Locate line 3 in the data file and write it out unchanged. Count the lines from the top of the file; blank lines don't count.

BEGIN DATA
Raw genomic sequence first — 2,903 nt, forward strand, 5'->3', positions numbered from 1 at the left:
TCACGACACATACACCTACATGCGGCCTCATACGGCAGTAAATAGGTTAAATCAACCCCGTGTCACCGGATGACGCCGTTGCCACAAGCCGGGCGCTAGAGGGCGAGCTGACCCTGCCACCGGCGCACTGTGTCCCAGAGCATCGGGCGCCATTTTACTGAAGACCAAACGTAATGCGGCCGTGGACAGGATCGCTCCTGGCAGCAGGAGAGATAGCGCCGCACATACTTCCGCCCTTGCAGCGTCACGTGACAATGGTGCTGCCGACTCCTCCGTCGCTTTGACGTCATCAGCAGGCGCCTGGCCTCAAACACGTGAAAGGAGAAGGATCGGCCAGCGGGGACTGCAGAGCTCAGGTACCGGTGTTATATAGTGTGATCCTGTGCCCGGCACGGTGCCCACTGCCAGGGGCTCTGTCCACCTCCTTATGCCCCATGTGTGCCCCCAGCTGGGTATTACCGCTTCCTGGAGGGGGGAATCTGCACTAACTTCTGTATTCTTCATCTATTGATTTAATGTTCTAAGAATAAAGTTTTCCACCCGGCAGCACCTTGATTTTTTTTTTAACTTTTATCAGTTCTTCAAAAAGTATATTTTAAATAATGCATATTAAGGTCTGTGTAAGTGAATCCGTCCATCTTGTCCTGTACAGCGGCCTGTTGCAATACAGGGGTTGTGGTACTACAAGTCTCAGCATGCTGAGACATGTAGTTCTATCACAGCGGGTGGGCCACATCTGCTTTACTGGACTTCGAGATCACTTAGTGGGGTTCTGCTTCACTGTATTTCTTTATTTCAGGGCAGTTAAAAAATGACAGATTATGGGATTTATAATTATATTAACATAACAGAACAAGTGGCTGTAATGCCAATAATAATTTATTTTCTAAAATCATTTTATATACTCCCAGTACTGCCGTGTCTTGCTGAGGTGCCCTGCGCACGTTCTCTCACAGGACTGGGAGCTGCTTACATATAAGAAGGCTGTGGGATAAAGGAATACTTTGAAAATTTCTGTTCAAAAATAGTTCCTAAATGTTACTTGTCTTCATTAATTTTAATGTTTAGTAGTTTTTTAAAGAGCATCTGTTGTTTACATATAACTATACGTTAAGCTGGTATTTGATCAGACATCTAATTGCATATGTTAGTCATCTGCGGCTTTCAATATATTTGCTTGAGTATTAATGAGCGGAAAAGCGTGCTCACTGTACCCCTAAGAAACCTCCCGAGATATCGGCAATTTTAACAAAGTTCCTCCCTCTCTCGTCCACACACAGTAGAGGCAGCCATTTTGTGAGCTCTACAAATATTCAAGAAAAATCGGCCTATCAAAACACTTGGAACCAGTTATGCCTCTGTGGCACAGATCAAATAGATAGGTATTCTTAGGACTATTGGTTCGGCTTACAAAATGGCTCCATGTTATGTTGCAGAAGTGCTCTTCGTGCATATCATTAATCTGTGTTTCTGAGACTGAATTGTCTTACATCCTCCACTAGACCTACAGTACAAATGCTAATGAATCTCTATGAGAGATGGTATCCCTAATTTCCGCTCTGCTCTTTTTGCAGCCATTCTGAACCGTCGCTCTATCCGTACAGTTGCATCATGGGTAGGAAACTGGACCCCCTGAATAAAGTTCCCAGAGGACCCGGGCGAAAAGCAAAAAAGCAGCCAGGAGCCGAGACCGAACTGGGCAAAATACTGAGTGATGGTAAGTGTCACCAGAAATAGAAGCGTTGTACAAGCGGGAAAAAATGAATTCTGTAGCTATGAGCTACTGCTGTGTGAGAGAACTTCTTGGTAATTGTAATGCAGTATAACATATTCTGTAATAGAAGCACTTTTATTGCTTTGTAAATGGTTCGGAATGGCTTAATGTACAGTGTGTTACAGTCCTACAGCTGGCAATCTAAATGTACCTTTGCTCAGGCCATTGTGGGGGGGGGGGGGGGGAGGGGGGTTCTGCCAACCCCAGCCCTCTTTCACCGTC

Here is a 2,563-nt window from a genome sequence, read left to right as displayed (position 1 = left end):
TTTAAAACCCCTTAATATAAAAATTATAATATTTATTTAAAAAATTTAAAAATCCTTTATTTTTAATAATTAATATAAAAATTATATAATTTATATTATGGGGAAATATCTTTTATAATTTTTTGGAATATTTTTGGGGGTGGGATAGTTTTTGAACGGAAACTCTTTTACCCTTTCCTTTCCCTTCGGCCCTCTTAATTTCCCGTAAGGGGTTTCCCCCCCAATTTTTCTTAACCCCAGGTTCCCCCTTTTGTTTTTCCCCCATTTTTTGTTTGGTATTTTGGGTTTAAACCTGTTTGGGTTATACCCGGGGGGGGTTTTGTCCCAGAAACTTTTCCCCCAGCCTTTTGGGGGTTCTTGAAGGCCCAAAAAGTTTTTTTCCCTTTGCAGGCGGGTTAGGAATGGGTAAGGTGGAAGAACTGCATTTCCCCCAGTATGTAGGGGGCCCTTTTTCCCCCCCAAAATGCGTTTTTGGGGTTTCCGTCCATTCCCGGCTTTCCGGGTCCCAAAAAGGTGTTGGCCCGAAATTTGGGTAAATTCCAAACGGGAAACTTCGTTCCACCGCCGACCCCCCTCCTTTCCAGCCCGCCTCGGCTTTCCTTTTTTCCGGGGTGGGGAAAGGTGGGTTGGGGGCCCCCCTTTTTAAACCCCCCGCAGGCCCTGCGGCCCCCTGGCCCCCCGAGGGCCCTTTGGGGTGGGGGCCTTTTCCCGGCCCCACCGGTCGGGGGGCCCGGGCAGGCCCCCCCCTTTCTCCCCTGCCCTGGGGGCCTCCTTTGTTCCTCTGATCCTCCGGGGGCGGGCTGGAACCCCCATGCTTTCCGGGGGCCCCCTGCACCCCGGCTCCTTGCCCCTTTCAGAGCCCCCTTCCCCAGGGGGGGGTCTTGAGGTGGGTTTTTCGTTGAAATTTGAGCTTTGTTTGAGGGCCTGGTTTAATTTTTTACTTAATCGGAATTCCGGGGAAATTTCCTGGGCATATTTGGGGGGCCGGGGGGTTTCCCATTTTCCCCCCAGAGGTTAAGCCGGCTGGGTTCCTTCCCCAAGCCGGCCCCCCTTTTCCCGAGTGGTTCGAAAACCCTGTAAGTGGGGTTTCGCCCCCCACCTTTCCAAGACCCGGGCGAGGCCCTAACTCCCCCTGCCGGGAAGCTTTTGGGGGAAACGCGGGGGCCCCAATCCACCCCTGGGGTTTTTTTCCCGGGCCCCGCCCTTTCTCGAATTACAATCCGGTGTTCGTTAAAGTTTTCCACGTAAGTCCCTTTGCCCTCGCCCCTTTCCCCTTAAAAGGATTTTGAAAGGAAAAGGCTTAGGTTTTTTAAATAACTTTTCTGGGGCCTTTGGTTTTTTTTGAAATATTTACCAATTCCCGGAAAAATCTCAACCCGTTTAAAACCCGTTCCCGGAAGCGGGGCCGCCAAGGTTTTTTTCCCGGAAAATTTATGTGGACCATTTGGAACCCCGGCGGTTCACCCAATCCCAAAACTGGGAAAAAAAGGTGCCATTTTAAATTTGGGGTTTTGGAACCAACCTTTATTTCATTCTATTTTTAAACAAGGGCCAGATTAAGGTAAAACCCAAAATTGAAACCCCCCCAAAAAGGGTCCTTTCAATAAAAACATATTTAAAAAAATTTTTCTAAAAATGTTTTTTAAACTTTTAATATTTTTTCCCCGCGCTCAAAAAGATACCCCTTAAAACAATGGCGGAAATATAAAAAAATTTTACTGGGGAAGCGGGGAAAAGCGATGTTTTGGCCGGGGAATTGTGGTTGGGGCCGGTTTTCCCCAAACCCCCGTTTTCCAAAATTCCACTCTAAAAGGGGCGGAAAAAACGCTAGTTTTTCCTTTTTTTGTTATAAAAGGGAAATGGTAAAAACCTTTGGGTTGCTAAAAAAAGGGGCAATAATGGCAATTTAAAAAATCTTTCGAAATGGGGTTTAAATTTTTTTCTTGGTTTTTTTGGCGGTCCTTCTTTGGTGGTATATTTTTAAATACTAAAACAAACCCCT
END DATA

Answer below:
Here is a 2,563-nt window from a genome sequence, read left to right as displayed (position 1 = left end):